# Real-Space Multiple-Scattering Theory and Its Applications at Exascale

## Abstract

In recent decades, the ab initio methods based on density functional theory (DFT) (Hohenberg and Kohn 1964, Kohn and Sham 1965) have become a widely used tool in computational materials science, which allows theoretical prediction of physical properties of materials from the first principles and theoretical interpretation of new physical phenomena found in experiments. In the framework of DFT, the original problem that requires solving a quantum mechanical equation for a many-electron system is reduced to a one-electron problem that involves an electron moving in an effective field, while the effective field potential is made up of an electrostatic potential, also known as Hartree potential, arising from the electronic and ion charge distribution in space and an exchange–correlation potential, which is a function of the electron density and encapsulates the exchange and correlation effects of the many-electron system. Even though the exact functional form of the exchange-correlation potential is formally unknown, a local density approximation (LDA) or a generalized gradient approximation (GGA) is usually applied so that the calculation of the exchange–correlation potential, as well as the exchange–correlation energy, becomes tractable while a required accuracy is retained. Based on DFT, ab initio electronic structure calculations for a material generally involvemore »

- Authors:

- ORNL
- Pittsburgh Supercomputing Center

- Publication Date:

- Research Org.:
- Oak Ridge National Lab. (ORNL), Oak Ridge, TN (United States)

- Sponsoring Org.:
- USDOE

- OSTI Identifier:
- 1430623

- DOE Contract Number:
- AC05-00OR22725

- Resource Type:
- Book

- Country of Publication:
- United States

- Language:
- English

### Citation Formats

```
Eisenbach, Markus, and Wang, Yang.
```*Real-Space Multiple-Scattering Theory and Its Applications at Exascale*. United States: N. p., 2017.
Web.

```
Eisenbach, Markus, & Wang, Yang.
```*Real-Space Multiple-Scattering Theory and Its Applications at Exascale*. United States.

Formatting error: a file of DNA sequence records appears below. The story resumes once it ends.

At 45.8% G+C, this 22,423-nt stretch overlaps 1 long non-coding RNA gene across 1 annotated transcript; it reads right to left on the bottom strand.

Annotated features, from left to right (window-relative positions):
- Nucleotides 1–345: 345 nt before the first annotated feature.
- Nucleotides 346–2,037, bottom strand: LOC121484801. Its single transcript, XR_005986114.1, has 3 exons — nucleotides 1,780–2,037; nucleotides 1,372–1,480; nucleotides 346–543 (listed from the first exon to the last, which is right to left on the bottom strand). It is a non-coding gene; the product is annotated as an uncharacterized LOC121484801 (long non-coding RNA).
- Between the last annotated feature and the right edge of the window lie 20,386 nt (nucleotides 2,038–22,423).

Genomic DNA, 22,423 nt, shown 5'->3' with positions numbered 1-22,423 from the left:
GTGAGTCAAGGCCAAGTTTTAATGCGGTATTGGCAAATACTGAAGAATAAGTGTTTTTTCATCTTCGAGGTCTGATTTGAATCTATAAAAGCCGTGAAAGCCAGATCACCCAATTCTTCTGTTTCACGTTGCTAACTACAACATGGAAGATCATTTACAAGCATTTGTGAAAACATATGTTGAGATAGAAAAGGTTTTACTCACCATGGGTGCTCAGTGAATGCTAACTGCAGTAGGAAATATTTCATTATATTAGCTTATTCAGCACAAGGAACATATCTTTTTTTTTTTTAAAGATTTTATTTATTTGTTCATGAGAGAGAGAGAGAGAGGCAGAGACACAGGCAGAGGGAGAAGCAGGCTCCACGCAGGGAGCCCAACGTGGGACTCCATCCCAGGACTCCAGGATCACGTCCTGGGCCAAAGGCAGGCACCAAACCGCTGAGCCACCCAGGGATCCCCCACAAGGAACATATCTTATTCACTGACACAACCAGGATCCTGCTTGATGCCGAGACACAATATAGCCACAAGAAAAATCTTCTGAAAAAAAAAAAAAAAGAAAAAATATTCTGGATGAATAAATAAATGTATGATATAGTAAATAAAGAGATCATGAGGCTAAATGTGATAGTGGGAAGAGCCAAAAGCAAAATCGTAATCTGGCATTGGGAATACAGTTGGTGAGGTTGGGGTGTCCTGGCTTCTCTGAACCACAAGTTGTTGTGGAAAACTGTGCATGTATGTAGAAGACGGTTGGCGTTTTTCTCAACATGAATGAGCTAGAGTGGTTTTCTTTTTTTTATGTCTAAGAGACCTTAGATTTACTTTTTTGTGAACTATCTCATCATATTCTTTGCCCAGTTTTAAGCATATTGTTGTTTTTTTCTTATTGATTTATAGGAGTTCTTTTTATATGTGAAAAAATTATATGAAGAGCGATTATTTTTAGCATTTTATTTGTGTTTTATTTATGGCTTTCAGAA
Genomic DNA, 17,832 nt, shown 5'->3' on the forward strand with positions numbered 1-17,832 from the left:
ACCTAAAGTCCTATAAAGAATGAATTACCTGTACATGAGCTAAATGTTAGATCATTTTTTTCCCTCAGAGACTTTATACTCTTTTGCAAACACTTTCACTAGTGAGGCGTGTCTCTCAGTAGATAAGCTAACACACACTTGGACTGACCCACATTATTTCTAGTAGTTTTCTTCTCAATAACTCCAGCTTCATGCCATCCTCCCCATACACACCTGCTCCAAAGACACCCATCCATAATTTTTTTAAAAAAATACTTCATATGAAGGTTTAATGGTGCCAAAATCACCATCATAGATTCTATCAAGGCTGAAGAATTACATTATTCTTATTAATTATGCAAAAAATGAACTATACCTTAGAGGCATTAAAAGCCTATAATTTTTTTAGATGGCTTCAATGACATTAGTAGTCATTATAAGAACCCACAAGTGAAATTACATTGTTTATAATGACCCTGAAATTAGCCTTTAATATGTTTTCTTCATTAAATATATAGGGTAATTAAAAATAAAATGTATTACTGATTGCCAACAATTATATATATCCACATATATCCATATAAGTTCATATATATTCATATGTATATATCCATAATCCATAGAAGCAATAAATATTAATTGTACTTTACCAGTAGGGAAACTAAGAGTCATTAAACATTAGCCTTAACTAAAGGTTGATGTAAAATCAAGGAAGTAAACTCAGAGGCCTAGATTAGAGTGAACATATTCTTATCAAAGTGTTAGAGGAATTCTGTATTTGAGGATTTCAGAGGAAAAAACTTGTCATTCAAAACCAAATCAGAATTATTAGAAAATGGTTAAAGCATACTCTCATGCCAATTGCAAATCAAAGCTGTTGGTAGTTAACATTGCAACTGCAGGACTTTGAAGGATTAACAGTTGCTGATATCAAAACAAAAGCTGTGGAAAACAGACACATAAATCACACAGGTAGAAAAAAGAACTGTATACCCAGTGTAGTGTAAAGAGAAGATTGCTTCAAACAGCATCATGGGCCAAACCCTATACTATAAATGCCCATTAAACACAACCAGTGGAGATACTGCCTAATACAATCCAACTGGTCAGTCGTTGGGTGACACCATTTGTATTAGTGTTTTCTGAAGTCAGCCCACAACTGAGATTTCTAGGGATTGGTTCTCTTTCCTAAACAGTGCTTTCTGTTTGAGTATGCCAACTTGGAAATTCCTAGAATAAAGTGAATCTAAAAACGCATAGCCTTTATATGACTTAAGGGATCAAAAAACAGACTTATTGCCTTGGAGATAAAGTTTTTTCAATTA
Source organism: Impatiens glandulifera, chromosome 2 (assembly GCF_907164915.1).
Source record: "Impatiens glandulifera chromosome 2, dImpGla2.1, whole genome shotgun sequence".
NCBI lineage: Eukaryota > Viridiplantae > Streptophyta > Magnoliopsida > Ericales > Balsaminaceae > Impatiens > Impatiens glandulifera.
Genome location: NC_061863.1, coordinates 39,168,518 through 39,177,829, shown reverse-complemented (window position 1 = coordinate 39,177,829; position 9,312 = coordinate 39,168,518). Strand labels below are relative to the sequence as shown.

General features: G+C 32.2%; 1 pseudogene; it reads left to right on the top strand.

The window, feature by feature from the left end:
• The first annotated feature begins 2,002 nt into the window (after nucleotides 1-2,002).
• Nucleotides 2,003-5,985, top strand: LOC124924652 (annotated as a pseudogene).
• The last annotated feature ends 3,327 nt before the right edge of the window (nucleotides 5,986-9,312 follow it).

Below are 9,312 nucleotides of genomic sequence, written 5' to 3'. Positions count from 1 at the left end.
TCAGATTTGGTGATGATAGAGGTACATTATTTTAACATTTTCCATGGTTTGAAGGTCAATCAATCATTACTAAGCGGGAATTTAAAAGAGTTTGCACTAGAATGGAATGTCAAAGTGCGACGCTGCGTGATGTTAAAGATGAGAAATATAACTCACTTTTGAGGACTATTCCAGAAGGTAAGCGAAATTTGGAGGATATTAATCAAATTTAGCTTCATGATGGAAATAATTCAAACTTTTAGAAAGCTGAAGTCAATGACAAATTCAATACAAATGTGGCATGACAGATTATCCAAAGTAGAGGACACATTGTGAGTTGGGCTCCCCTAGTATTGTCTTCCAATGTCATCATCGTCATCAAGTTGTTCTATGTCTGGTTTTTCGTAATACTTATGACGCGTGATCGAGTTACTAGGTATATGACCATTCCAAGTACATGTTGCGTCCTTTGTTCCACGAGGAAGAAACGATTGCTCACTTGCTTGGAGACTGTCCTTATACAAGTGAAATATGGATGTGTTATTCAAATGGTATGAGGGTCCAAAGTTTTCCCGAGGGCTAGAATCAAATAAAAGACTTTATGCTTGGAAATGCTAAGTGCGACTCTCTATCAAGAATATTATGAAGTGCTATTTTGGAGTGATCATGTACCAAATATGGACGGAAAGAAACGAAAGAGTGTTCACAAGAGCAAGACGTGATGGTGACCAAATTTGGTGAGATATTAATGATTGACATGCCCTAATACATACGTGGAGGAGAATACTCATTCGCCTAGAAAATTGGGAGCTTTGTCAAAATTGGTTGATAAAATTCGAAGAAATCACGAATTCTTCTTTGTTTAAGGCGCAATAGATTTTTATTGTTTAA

```
Eisenbach, Markus, and Wang, Yang. Wed .
"Real-Space Multiple-Scattering Theory and Its Applications at Exascale". United States.
doi:.
```

```
@article{osti_1430623,
```

title = {Real-Space Multiple-Scattering Theory and Its Applications at Exascale},

author = {Eisenbach, Markus and Wang, Yang},

abstractNote = {In recent decades, the ab initio methods based on density functional theory (DFT) (Hohenberg and Kohn 1964, Kohn and Sham 1965) have become a widely used tool in computational materials science, which allows theoretical prediction of physical properties of materials from the first principles and theoretical interpretation of new physical phenomena found in experiments. In the framework of DFT, the original problem that requires solving a quantum mechanical equation for a many-electron system is reduced to a one-electron problem that involves an electron moving in an effective field, while the effective field potential is made up of an electrostatic potential, also known as Hartree potential, arising from the electronic and ion charge distribution in space and an exchange–correlation potential, which is a function of the electron density and encapsulates the exchange and correlation effects of the many-electron system. Even though the exact functional form of the exchange-correlation potential is formally unknown, a local density approximation (LDA) or a generalized gradient approximation (GGA) is usually applied so that the calculation of the exchange–correlation potential, as well as the exchange–correlation energy, becomes tractable while a required accuracy is retained. Based on DFT, ab initio electronic structure calculations for a material generally involve a self-consistent process that iterates between two computational tasks: (1) solving an one-electron Schrödinger equation, also known as Kohn–Sham equation, to obtain the electron density and, if needed, the magnetic moment density, and (2) solving the Poisson equation to obtain the electrostatic potential corresponding to the electron density and constructing the effective potential by adding the exchange–correlation potential to the electrostatic potential. This self-consistent process proceeds until a convergence criteria is reached.},

doi = {},

journal = {},

number = ,

volume = ,

place = {United States},

year = {Wed Nov 01 00:00:00 EDT 2017},

month = {Wed Nov 01 00:00:00 EDT 2017}

}